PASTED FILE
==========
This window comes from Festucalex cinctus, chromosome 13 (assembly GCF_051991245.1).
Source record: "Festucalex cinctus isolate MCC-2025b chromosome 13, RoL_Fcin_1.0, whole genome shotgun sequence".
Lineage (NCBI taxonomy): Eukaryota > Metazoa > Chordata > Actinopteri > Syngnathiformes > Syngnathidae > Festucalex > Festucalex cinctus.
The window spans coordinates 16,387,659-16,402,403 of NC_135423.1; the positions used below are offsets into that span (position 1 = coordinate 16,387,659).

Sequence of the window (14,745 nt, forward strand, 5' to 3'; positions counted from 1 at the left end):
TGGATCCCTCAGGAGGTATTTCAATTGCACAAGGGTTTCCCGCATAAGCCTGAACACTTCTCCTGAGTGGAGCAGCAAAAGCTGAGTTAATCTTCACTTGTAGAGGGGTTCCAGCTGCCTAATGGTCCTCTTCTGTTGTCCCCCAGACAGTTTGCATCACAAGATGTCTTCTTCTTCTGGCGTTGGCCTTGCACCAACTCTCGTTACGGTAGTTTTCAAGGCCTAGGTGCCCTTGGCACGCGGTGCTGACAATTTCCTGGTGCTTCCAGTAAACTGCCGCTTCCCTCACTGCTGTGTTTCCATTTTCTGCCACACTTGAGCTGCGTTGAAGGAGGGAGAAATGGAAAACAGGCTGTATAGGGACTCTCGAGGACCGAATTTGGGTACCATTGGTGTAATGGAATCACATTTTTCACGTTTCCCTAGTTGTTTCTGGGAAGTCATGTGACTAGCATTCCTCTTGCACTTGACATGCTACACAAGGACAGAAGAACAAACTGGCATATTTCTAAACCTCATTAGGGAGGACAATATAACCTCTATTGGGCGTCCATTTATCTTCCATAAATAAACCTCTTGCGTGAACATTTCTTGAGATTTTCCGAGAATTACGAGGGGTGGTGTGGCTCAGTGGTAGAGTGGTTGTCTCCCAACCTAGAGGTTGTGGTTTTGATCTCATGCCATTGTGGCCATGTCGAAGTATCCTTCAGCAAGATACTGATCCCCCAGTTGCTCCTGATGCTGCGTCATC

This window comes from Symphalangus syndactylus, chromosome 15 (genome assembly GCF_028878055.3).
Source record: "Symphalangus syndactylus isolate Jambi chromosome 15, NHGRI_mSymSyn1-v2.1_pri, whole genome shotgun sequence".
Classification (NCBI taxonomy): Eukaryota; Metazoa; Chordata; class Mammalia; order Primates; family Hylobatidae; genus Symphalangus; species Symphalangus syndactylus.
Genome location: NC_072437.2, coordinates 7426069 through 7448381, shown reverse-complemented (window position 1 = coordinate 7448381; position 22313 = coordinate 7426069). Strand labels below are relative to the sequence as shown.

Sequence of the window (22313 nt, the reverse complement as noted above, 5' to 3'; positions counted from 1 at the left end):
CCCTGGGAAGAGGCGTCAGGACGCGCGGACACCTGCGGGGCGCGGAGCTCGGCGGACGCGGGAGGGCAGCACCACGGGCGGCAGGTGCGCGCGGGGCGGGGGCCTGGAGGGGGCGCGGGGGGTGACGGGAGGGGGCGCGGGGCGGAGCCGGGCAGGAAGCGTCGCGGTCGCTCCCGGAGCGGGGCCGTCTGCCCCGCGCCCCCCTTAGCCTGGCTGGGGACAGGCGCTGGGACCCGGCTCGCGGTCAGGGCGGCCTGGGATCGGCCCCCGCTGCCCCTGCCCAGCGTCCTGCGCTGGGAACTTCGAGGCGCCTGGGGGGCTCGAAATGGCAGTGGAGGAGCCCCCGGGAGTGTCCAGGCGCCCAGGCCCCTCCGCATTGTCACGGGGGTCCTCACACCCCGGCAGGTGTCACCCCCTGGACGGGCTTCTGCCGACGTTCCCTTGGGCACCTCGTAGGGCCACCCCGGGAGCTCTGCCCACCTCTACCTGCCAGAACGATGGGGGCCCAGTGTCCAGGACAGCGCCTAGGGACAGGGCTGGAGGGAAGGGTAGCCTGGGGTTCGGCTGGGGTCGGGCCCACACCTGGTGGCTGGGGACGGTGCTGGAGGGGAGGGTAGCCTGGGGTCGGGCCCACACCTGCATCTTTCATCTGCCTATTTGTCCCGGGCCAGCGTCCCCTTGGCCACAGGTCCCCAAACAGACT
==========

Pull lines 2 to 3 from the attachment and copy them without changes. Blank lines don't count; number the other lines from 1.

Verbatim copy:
Source record: "Festucalex cinctus isolate MCC-2025b chromosome 13, RoL_Fcin_1.0, whole genome shotgun sequence".
Lineage (NCBI taxonomy): Eukaryota > Metazoa > Chordata > Actinopteri > Syngnathiformes > Syngnathidae > Festucalex > Festucalex cinctus.